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A win for Tiger at Torrey Pines proves...what exactly?

By John Strege

SAN DIEGO -- Tiger Woods has returned to collect his annuity, $1.098 million for winning the Farmers Insurance Open again. He has won seven times at Torrey Pines, eight when you count the U.S. Open he won there in 2008, nine when you count the Junior World Championship he won there in 1991, and no reason to doubt a 10th.

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It is as close to a given as golf will allow, Tiger winning at Torrey Pines, which raises the question: Should he win again on Sunday, what does it portend? Nothing?

It will mean, at least, that he is playing well on a course with which he is most comfortable, and he will run his PGA Tour victory total to 80, two shy of Sam Snead's tour record of 82. That counts for something, but nothing in his quest to overtake Jack Nicklaus in major championships, his principal goal.

"Everyone wants to talk about the majors you've won, like everyone wants to talk how many slams Fed [Roger Federer] has won," Woods said here on Wednesday. "People don't realize how many tournaments you've won. That's something that gets overlooked as consistency over a long period of time. Sam won into his 50s and won on the tour. To be able to do it for virtually 30 years, that's unbelievable. For me to do in under 20 years is something I'm proud of."

His victory here last year was the first of five that earned him another PGA Tour player of the year award (he is shown here holding the Jack Nicklaus Trophy, awarded the player of the year) but he failed to win a major championship for the fifth straight year, leaving him stuck at 14 and four behind Nicklaus.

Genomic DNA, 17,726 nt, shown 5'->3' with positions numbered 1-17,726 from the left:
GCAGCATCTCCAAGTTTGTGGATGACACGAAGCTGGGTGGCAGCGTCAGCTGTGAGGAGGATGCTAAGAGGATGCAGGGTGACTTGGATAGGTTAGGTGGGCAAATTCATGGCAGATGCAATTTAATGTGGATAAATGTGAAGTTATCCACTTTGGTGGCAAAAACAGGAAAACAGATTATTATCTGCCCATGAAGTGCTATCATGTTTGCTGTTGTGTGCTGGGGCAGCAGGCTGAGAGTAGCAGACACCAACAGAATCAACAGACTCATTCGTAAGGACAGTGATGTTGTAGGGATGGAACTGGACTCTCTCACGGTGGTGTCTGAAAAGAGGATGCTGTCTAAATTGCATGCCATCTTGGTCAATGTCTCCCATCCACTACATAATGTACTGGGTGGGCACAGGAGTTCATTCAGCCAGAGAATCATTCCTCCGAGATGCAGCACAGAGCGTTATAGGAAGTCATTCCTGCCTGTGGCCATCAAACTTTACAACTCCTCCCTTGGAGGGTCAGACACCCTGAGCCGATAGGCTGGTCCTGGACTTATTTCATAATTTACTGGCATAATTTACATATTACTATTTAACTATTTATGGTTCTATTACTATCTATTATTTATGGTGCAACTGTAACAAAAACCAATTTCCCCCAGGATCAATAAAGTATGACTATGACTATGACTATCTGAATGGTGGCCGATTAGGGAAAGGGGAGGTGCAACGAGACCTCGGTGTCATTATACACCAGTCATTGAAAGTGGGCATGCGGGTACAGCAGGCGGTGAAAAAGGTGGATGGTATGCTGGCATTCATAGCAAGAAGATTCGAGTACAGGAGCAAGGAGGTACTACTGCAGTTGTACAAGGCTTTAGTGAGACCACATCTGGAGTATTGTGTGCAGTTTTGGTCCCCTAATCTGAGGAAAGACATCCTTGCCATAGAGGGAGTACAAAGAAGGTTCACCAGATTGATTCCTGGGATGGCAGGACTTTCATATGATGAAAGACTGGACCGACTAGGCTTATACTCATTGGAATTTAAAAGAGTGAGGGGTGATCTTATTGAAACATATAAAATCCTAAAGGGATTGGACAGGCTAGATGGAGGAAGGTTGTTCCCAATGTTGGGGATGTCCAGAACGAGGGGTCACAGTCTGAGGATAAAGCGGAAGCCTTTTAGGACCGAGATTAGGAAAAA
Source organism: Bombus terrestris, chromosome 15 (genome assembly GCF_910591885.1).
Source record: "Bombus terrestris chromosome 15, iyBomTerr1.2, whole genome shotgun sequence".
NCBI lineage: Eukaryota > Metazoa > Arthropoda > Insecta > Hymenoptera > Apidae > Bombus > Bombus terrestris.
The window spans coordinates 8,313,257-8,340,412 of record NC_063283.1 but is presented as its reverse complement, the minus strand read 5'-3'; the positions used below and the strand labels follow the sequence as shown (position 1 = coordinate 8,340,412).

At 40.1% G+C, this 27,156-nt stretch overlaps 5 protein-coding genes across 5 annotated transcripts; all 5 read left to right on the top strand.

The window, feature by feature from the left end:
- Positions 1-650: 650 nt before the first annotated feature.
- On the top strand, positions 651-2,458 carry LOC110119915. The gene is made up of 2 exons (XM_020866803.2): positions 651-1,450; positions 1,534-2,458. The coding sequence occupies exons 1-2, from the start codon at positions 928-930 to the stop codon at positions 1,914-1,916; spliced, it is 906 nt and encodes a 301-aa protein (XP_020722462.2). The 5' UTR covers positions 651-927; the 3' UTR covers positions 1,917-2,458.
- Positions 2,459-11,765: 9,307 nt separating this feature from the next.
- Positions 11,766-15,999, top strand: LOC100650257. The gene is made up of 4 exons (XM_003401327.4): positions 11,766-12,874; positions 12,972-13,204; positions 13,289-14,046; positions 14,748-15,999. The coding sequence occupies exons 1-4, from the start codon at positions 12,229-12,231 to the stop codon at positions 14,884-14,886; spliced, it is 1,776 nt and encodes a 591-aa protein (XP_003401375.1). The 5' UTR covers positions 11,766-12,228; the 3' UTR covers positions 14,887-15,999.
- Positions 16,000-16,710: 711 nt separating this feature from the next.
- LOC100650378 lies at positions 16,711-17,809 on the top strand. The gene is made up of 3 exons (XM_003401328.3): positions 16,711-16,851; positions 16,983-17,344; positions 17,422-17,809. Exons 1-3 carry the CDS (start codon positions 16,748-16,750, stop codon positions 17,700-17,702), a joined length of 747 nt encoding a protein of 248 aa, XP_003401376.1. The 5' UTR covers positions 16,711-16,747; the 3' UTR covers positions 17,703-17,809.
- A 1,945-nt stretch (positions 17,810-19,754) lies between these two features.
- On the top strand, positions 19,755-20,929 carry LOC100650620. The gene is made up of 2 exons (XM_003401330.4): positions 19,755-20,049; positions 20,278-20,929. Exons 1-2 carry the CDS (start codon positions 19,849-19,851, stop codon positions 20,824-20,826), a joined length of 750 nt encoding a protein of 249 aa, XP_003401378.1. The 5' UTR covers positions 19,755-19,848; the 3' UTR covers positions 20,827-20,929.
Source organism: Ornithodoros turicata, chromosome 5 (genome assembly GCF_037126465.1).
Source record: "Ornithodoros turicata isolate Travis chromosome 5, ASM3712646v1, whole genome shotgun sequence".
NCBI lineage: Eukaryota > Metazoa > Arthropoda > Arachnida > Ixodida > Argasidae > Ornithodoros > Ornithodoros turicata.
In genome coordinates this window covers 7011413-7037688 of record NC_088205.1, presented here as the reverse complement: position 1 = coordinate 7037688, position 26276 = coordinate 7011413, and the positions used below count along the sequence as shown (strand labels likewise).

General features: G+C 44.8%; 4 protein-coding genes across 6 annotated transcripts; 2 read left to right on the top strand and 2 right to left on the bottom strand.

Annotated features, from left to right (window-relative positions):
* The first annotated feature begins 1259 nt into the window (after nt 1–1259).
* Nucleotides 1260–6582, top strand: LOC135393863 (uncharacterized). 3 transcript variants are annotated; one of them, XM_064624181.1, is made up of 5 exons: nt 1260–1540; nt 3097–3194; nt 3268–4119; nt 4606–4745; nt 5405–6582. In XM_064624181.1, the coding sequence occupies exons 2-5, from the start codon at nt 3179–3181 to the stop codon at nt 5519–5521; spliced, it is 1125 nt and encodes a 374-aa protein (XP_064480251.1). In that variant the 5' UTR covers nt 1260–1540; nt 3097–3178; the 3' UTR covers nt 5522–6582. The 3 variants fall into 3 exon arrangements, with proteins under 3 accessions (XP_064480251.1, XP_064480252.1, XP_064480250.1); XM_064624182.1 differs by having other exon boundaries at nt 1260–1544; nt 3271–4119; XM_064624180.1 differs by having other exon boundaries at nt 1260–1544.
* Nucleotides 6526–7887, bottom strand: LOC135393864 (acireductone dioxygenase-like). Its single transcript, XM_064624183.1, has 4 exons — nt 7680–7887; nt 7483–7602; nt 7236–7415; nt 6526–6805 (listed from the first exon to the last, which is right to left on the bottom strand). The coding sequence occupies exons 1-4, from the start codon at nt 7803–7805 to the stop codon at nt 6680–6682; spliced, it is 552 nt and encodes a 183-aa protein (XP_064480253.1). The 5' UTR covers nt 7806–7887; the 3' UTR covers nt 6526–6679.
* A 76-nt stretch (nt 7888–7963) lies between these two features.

Nothing, then, can be inferred from Woods winning again at Torrey Pines, least of all how he'll fare in the major championships, notwithstanding a setup the he said more resembles a major than it typically does in January.

"It's closer to an Open than how we normally play it," he said. "I haven't see [the greens] this firm maybe since the Open. It's hard to imagine watching wedges and 9-irons, balls bounce as high as the top of the flagstick, but that's what was happening out here this morning. If they keep the golf course like this it's going to be one hell of a test as the week progresses. It's going to be awfully difficult to get the ball close and make birdies."

The state of his game on the eve of his first appearance as a 38-year-old is good, he said. "I'm hitting it well. I have to option now as my swing has evolved working with Sean [Foley] that I can start elevating it again, which is nice.

"I know that I don't have 20 years in my prime. I'm 38. I don't see being 58 and being in my prime. But the outlook is still the same. I still prepare the same. I still work my tail off to be ready to compete at this level and beat everyone that I'm playing against.

"I feel I'm still in my peak years. I'm still playing well. There have been a number of guys who have gone on even in their early 40s to win major championships. I feel like I've got a number of years ahead of me and I'm really looking forward to that."

(Getty Images photo)


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